Jewish Life in the Eastern Galician Triangle 1860–1939

 

The ethnically as well as religiously heterogeneous population inhabiting the 49 eastern districts of the Habsburg crown land Galicia in the early 20th century went down in history as the “Eastern Galician Triangle”. Its research raises questions which continue to be highly relevant – also for today’s societies: which social and individual requirements conditioned a lasting peaceful co-existence? How did intercultural conflict evolve and manifest itself – in particular the various forms of anti-Semitism – and which strategies were used to resolve those conflicts?

During the eight decades that are covered in this project, Galicia’s population consisted of 3-5.5 million people: 60–66% were Greek Catholic Ukrainians, 20–30% were Roman Catholic Polish people and 10–13% were Jews. Additionally, there were small groups of Germans and Armenians. The project looks into the life of Eastern Galician Jews with their Ukrainian and Polish neighbours in the various social “scapes” – in villages, towns and cities as well as the industrial area of Boryslaw. On the one hand, population- and economic statistics as well as administrative, police and court files will be drawn on. On the other hand, sources of a more individual character will be compared with each other but also with quantifiable parameters. Examples for these sources are ego-documents (letters, diaries, memoirs) and contemporary literary texts representing all three population groups plus specific places, social milieus, individual female and male perspectives as well as the views and perceptions of individuals. The pooling of subjective and objective, of individual and collective will illustrate the forms of co-living in the respective social scapes and under the corresponding political and constitutional frameworks. Until 1918, Eastern Galicia was part of the Austrian half of the Habsburg monarchy which defined itself as a multi-ethnic state. Between 1918 and 1939, the Galician Jews lived in the Polish nation-state together with their Ukrainian and Polish neighbours; one third of that state’s total population, though, consisted of minorities.

The differing lifeworlds will be opened up to researchers with the help of “culture” as an overarching term. This term encloses symbolic systems with their norms and values, experiences, perceptions as well as ways of thinking and processing thought – ending up in behaviour. Culture, however, encompasses more – the immediate surroundings of people, their economic and social positions and their living conditions. The connection between the lifeworld approach and socio-historical perspectives, the crossing over of various perspectives and perceptions will ensure that bias and narrowed views are avoided.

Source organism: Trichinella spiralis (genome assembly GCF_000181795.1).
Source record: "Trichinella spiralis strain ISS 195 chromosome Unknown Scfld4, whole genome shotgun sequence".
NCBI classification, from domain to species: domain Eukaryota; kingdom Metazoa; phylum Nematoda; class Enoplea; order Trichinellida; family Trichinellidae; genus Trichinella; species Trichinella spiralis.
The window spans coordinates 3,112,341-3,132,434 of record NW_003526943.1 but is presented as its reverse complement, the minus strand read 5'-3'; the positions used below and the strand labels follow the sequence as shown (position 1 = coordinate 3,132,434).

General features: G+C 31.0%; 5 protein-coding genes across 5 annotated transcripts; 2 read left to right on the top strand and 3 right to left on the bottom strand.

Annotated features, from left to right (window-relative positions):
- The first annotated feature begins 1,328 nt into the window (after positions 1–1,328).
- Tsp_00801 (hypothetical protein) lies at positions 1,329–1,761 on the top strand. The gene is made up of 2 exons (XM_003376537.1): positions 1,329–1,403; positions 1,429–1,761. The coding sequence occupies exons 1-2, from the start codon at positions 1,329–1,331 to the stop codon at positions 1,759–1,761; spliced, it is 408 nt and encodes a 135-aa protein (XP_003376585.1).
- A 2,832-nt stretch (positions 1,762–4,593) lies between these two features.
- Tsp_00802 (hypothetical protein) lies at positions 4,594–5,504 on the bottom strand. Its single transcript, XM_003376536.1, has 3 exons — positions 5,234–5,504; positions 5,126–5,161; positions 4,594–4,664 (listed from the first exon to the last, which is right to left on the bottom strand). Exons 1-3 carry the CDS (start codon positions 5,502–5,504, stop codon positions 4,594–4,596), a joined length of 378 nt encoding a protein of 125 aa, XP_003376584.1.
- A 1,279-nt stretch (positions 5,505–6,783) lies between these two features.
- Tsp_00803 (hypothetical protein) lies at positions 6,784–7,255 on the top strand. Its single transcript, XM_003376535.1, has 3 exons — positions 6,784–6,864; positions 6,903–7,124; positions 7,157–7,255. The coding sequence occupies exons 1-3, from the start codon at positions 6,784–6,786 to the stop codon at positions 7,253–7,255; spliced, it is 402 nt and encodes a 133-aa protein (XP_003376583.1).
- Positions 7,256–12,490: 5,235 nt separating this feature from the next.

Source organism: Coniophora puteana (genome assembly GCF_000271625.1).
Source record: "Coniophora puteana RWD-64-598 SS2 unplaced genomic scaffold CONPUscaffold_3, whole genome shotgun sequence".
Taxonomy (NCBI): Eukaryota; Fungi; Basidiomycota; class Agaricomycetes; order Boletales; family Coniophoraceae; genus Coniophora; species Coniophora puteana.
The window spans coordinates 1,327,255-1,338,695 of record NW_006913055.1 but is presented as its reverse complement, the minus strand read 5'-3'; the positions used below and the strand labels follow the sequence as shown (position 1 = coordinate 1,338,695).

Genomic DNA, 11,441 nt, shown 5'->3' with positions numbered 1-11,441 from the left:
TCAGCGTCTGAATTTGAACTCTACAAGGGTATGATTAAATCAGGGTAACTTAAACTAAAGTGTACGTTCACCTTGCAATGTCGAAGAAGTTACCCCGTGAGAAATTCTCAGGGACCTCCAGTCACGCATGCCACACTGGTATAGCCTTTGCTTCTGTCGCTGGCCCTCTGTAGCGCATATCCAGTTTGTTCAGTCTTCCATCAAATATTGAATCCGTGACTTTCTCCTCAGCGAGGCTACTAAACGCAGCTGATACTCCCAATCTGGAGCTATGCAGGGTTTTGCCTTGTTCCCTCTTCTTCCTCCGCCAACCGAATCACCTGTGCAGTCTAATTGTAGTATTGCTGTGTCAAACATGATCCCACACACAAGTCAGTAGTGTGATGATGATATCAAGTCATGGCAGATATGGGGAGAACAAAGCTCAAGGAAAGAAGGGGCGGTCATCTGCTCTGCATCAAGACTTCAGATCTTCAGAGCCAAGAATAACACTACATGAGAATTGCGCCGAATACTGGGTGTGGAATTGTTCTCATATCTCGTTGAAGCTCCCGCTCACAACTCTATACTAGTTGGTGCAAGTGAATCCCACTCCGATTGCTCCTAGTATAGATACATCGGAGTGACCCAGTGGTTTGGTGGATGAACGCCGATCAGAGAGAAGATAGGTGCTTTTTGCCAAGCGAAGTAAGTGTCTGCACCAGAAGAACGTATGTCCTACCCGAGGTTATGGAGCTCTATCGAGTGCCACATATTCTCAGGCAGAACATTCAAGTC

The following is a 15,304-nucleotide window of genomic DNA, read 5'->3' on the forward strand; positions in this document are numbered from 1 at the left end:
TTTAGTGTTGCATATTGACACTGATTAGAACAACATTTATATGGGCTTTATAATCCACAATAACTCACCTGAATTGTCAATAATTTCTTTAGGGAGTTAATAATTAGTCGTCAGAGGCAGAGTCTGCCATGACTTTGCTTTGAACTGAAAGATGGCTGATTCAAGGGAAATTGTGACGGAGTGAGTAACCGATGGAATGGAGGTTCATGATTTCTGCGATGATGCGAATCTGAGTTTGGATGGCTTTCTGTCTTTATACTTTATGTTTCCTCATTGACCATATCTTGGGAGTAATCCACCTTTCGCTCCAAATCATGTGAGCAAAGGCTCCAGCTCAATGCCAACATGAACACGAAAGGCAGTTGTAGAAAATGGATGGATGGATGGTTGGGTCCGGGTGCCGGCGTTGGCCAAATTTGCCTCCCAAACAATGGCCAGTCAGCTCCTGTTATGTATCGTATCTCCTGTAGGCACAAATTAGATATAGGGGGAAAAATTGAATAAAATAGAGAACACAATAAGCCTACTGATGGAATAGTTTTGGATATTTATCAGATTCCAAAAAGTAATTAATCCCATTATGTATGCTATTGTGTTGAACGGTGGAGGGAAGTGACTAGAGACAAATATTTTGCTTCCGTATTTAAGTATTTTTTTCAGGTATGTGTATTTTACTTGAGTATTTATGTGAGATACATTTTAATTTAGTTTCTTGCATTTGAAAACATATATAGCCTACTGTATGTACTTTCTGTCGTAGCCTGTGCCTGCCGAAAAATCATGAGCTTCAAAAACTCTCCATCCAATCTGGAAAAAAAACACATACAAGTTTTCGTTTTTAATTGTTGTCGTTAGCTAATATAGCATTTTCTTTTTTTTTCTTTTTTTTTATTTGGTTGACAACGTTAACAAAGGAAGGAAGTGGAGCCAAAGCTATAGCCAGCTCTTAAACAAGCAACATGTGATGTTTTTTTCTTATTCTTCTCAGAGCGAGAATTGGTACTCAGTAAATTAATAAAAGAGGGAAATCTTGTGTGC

Similarly to today, the actors of the Eastern Galician Triangle lived in their three parallel universes. Intercultural communication only came into being in specific social scapes. This explains why we often have three historical narratives isolated from each other. The project counteracts fragmentation by enabling an approximation of the whole and looking into shared socio-historical context.  Within this setting, the three ethno-cultural communities and their social layers will be compared in the course of these eight decades.

Information: |mail: Svjatoslav Pacholkiv|

The researchi is funded by the |Austrian Science Fund| (FWF)

Image information: The emigrant house in Lviv (1930) was a common point of contact for Jewish, Ukrainian and Polish immigrants, who received temporary accommodation, as well as advice and training. It was financed and built by Jewish, Ukrainian and Polish cooperatives © Zentrales Staatliches Historisches Archiv der Ukraine in Lemberg (CDIAUL), Fond 854 - Verband der Sozialorganisationen für Emigrantenbetreuung in Lemberg and |Nationales Digitalarchiv| (Narodowe Archiwum Cyfrowe)

 
Emigrant house in Lviv in 1930 © Nationales Digitalarchiv